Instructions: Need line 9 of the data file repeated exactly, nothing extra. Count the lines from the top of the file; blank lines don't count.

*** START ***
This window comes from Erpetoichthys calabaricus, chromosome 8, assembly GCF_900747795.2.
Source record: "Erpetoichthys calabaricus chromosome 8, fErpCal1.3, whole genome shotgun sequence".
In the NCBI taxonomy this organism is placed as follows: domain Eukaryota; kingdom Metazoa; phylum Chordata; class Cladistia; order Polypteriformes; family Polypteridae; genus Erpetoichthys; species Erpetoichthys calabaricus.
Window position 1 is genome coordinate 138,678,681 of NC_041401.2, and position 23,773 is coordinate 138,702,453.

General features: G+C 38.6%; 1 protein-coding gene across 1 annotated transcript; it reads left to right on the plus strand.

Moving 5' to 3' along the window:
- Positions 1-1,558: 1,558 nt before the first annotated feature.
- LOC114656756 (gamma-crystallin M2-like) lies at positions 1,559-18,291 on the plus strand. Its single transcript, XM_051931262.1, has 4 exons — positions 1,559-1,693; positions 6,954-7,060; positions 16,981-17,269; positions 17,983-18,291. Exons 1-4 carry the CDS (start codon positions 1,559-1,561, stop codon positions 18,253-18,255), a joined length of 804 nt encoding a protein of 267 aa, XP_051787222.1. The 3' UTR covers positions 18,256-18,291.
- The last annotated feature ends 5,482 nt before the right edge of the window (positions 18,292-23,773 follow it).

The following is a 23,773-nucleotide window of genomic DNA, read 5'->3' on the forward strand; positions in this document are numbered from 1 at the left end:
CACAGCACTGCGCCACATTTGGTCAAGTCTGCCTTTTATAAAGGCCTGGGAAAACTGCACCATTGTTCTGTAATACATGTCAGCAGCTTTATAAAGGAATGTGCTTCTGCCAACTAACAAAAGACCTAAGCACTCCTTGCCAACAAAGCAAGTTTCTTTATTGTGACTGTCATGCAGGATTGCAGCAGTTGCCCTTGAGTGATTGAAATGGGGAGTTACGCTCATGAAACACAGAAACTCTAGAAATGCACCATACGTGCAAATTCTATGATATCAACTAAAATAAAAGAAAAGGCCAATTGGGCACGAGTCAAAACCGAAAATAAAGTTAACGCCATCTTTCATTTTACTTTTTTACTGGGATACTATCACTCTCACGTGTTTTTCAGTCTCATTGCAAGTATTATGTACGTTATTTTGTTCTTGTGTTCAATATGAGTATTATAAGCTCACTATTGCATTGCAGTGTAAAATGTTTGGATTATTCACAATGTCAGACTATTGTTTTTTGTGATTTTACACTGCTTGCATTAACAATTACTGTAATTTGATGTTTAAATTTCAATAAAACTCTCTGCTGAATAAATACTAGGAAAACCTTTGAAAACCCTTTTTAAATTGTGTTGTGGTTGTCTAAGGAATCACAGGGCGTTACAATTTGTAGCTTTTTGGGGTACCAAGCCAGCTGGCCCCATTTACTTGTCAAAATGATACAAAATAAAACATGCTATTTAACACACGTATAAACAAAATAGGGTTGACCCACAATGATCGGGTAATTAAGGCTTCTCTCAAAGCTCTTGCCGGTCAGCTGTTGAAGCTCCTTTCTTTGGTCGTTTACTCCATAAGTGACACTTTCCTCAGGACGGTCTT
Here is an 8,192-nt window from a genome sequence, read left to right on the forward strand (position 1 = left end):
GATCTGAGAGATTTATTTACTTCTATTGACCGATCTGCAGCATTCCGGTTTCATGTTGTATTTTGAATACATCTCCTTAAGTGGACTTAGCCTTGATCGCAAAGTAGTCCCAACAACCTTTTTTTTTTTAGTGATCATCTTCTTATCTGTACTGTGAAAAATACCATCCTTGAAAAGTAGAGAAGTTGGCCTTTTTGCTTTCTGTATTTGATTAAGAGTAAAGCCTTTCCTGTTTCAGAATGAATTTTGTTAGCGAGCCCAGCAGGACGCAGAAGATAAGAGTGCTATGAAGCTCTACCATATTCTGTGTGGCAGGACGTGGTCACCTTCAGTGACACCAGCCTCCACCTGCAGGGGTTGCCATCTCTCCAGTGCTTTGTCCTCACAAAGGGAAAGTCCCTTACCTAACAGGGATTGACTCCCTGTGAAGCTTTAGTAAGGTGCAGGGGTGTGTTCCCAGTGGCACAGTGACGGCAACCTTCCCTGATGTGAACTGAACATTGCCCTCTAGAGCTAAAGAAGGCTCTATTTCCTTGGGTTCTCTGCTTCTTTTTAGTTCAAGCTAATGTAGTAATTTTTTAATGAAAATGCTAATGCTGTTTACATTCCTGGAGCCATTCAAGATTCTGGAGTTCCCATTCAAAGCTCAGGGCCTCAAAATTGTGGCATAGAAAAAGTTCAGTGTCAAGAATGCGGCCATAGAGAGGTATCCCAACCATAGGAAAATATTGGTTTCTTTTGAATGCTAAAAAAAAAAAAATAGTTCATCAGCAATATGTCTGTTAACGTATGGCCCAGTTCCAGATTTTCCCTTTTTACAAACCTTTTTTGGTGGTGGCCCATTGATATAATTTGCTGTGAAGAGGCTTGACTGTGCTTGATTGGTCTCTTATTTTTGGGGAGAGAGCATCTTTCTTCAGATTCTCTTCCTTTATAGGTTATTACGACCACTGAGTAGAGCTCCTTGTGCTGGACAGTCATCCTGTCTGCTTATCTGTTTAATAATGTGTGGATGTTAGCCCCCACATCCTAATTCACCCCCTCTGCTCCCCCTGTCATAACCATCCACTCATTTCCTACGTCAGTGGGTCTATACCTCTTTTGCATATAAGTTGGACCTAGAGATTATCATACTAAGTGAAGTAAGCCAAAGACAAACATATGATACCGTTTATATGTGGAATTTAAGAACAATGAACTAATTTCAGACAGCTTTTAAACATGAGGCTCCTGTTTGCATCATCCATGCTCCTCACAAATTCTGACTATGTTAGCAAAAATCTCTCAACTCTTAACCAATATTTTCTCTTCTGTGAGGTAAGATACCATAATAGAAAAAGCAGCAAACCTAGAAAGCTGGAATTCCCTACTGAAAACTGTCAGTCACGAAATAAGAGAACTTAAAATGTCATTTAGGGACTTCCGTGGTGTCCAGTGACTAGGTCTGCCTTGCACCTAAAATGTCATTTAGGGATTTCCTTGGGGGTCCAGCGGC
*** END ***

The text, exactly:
- The last annotated feature ends 5,482 nt before the right edge of the window (positions 18,292-23,773 follow it).